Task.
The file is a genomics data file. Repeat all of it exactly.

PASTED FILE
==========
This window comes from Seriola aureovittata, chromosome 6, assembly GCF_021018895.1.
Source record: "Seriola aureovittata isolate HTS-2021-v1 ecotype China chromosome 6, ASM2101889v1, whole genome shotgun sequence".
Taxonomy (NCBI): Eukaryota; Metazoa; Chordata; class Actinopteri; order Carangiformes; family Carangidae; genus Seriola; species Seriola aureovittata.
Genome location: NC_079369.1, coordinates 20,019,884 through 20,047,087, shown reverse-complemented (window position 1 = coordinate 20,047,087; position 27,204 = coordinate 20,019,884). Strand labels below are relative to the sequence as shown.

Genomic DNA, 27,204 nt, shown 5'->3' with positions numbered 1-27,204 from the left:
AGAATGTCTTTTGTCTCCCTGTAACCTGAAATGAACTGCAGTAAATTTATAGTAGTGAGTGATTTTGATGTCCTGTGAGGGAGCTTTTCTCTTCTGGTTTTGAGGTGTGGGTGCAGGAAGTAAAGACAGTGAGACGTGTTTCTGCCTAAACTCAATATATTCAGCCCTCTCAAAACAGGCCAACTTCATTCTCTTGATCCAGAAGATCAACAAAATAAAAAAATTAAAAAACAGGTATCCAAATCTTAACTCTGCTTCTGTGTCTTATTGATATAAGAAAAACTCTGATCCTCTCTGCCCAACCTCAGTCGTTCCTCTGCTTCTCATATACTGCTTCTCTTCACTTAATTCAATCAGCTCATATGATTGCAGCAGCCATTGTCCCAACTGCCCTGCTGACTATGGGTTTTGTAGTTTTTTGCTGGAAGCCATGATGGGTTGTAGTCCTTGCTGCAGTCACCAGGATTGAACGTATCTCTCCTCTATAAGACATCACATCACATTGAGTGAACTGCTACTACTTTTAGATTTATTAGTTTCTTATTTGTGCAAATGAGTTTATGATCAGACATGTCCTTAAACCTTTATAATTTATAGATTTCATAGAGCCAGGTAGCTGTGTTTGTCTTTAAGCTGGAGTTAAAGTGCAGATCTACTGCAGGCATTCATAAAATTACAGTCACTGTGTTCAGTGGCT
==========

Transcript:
This window comes from Seriola aureovittata, chromosome 6, assembly GCF_021018895.1.
Source record: "Seriola aureovittata isolate HTS-2021-v1 ecotype China chromosome 6, ASM2101889v1, whole genome shotgun sequence".
Taxonomy (NCBI): Eukaryota; Metazoa; Chordata; class Actinopteri; order Carangiformes; family Carangidae; genus Seriola; species Seriola aureovittata.
Genome location: NC_079369.1, coordinates 20,019,884 through 20,047,087, shown reverse-complemented (window position 1 = coordinate 20,047,087; position 27,204 = coordinate 20,019,884). Strand labels below are relative to the sequence as shown.

Genomic DNA, 27,204 nt, shown 5'->3' with positions numbered 1-27,204 from the left:
AGAATGTCTTTTGTCTCCCTGTAACCTGAAATGAACTGCAGTAAATTTATAGTAGTGAGTGATTTTGATGTCCTGTGAGGGAGCTTTTCTCTTCTGGTTTTGAGGTGTGGGTGCAGGAAGTAAAGACAGTGAGACGTGTTTCTGCCTAAACTCAATATATTCAGCCCTCTCAAAACAGGCCAACTTCATTCTCTTGATCCAGAAGATCAACAAAATAAAAAAATTAAAAAACAGGTATCCAAATCTTAACTCTGCTTCTGTGTCTTATTGATATAAGAAAAACTCTGATCCTCTCTGCCCAACCTCAGTCGTTCCTCTGCTTCTCATATACTGCTTCTCTTCACTTAATTCAATCAGCTCATATGATTGCAGCAGCCATTGTCCCAACTGCCCTGCTGACTATGGGTTTTGTAGTTTTTTGCTGGAAGCCATGATGGGTTGTAGTCCTTGCTGCAGTCACCAGGATTGAACGTATCTCTCCTCTATAAGACATCACATCACATTGAGTGAACTGCTACTACTTTTAGATTTATTAGTTTCTTATTTGTGCAAATGAGTTTATGATCAGACATGTCCTTAAACCTTTATAATTTATAGATTTCATAGAGCCAGGTAGCTGTGTTTGTCTTTAAGCTGGAGTTAAAGTGCAGATCTACTGCAGGCATTCATAAAATTACAGTCACTGTGTTCAGTGGCT